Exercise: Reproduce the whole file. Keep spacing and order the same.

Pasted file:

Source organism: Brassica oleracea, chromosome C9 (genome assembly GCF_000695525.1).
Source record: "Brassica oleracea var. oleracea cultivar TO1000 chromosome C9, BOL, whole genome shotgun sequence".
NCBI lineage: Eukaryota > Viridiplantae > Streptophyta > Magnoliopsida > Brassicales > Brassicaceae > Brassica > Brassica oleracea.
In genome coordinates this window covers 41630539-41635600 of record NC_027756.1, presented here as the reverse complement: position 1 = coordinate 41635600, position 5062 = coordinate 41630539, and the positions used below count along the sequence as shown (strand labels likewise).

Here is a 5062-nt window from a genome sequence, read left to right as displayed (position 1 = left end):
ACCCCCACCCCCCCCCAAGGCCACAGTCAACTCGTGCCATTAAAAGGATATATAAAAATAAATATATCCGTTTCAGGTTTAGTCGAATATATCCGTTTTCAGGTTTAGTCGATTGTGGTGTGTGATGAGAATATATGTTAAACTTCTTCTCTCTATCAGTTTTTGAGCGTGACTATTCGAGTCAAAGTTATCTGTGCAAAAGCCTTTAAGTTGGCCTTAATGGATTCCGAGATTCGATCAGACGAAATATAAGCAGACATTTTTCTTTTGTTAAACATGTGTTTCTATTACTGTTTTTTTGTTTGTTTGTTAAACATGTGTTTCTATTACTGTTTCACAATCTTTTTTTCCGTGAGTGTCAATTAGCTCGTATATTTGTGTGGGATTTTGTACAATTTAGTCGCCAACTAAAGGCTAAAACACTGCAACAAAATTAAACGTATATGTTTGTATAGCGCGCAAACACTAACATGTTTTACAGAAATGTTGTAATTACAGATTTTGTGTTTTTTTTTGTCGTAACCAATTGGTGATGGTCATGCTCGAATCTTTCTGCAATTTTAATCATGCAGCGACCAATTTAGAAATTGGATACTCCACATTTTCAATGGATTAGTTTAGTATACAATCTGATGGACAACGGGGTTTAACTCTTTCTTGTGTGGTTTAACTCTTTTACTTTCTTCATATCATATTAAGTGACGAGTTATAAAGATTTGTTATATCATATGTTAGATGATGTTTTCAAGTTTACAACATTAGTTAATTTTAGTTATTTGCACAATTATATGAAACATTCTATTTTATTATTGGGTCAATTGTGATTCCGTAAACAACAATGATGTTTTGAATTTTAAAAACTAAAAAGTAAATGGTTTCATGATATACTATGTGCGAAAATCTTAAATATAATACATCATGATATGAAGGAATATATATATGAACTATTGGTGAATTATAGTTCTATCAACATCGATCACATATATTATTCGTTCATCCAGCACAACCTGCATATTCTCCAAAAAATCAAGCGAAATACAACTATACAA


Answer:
Source organism: Brassica oleracea, chromosome C9 (genome assembly GCF_000695525.1).
Source record: "Brassica oleracea var. oleracea cultivar TO1000 chromosome C9, BOL, whole genome shotgun sequence".
NCBI lineage: Eukaryota > Viridiplantae > Streptophyta > Magnoliopsida > Brassicales > Brassicaceae > Brassica > Brassica oleracea.
In genome coordinates this window covers 41630539-41635600 of record NC_027756.1, presented here as the reverse complement: position 1 = coordinate 41635600, position 5062 = coordinate 41630539, and the positions used below count along the sequence as shown (strand labels likewise).

Here is a 5062-nt window from a genome sequence, read left to right as displayed (position 1 = left end):
ACCCCCACCCCCCCCCAAGGCCACAGTCAACTCGTGCCATTAAAAGGATATATAAAAATAAATATATCCGTTTCAGGTTTAGTCGAATATATCCGTTTTCAGGTTTAGTCGATTGTGGTGTGTGATGAGAATATATGTTAAACTTCTTCTCTCTATCAGTTTTTGAGCGTGACTATTCGAGTCAAAGTTATCTGTGCAAAAGCCTTTAAGTTGGCCTTAATGGATTCCGAGATTCGATCAGACGAAATATAAGCAGACATTTTTCTTTTGTTAAACATGTGTTTCTATTACTGTTTTTTTGTTTGTTTGTTAAACATGTGTTTCTATTACTGTTTCACAATCTTTTTTTCCGTGAGTGTCAATTAGCTCGTATATTTGTGTGGGATTTTGTACAATTTAGTCGCCAACTAAAGGCTAAAACACTGCAACAAAATTAAACGTATATGTTTGTATAGCGCGCAAACACTAACATGTTTTACAGAAATGTTGTAATTACAGATTTTGTGTTTTTTTTTGTCGTAACCAATTGGTGATGGTCATGCTCGAATCTTTCTGCAATTTTAATCATGCAGCGACCAATTTAGAAATTGGATACTCCACATTTTCAATGGATTAGTTTAGTATACAATCTGATGGACAACGGGGTTTAACTCTTTCTTGTGTGGTTTAACTCTTTTACTTTCTTCATATCATATTAAGTGACGAGTTATAAAGATTTGTTATATCATATGTTAGATGATGTTTTCAAGTTTACAACATTAGTTAATTTTAGTTATTTGCACAATTATATGAAACATTCTATTTTATTATTGGGTCAATTGTGATTCCGTAAACAACAATGATGTTTTGAATTTTAAAAACTAAAAAGTAAATGGTTTCATGATATACTATGTGCGAAAATCTTAAATATAATACATCATGATATGAAGGAATATATATATGAACTATTGGTGAATTATAGTTCTATCAACATCGATCACATATATTATTCGTTCATCCAGCACAACCTGCATATTCTCCAAAAAATCAAGCGAAATACAACTATACAA